those on lower incomes. Whilst they haven't benefited as much as the


lower paid they have participated and I think people understand right


now, if you were going to prioritise the high earners, when we are still


trying to help those on lower and middle incomes who haven't enjoyed


great pay increases but have got the benefit of these tax increases, that


is why we would like to do it for the minimum wage level. But the


poorest will not benefit at all. The poorest 16% already don't pay tax.


Why don't you increase the threshold at which National Insurance starts?


You only have two earned ?5,500 before you start to pay it. You've


got to remember that the raising of the threshold to ?10,000 or more was


something the Tories said we could not afford. Why are you continuing


to do it? If you want to help the working poor, the way would be to


take the lowest out of national insurance. The view we take is they


are benefiting, and have benefited from, the raising of the tax


threshold. You now have to earn ?10,000, we hope eventually 12,500,


and that means only people on very low wages. If you opt out of


national insurance, you're saying to people that you make no contribution


to the welfare system, so there is a general principle that people should


participate and paying, and also claim when they need something out.


We thought raising the threshold was simple and effective at a time of


economic austerity and the right way to deliver a helpful support to


welcoming people. -- working people. With the Labour Party continue to


raise the threshold, or do they think there is a case that there are


too many people being dragged into the 40p tax bracket? If Norman


Lamont thinks this is the right time to benefit people who are reasonably


well off rather than those who are struggling to make ends meet, then


genuinely, I say it respectfully, I don't think he's living in the world


the rest of us are. Most working people have seen their wages


effectively reduced by about ?1600 because they have been frozen, so


the right thing is to help people on modest incomes. I also understand


that if the 40% threshold went up, the people who would benefit the


most, as ever, are the people who are really well off, not the people


in the middle. The Conservatives have already reduced the 50p tax on


people over ?150,000 a year, and we have to concentrate on the people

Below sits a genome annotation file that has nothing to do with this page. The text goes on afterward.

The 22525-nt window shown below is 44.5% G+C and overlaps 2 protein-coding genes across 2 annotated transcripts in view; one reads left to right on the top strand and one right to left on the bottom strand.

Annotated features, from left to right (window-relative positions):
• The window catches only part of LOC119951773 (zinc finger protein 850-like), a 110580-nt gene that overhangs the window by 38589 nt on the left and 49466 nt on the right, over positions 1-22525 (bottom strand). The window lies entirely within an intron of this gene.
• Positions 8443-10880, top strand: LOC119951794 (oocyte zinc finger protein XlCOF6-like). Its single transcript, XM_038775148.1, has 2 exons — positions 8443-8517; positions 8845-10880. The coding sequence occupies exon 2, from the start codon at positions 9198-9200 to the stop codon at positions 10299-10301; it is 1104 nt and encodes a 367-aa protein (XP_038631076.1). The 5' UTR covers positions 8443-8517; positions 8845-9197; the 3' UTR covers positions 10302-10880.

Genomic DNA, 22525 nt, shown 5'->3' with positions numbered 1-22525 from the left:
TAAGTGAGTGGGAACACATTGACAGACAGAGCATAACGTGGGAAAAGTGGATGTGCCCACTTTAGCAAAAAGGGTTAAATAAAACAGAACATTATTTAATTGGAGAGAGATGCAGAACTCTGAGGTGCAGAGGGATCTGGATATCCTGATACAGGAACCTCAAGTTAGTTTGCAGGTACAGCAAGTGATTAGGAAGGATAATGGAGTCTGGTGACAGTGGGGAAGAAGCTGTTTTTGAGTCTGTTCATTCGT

going out to work, doing their best to bring their children up and have


a decent life and need a bit of help. I think raising the threshold


is a good thing. We would bring back the 10p tax, which we should never


have abolished, and do things with regard to childcare. At the moment,


childcare costs the average family as much as their mortgage, for


goodness sake. We would give 25 hours free childcare for youngsters


over three and four years old. That would be a massive boost the working


families. We are talking about nurses, tube drivers, warrant


officers in the army. There are many people who are not well off but have


been squeezed in the way everybody has been squeezed and they are


finding it continuing. I am stunned by Malcolm's argument where


everybody should pay something so you should not take people out of


national insurance, but the principle doesn't apply to income


tax. You can stand that argument on its head and apply it to income tax.


Most people don't see a difference between income tax and national


insurance, it's the same thing to most people. It is true that it


isn't really an insurance fund and there is an argument from merging


both of them. But we have concentrated on a simple tax


proposition. Norman is ignoring the fact the people on the 40% rate have


benefited by the raising of the personal allowance. To say they have


been squeezed is unfair. The calculation is that an ordinary


taxpayer will be ?700 better off at the current threshold, and about


?500 better off at the higher rate. It is misleading to say the better


off we'll be paying more. I agree with Hazel, if you go to the 40%


rate, it's the higher earners who benefit the most, and we won't do


that when the economy is not where it was before the crash. How much


will the lower paid be better off if you reintroduce the 10p rate?


Significantly better off. I don't have the figure myself, but they'd


be significantly better off and the Budget should be a mixture of


measures to help people who work hard. That is why I think the


childcare issue has to be addressed. ?100 a week of the people


with childcare payments. It is a massive issue. We want the job is


guaranteed to get young people back into work. There's been hardly any


discussion about that, and we have nearly 1 million people who have


been out of work for six months or more, and as a country we need to do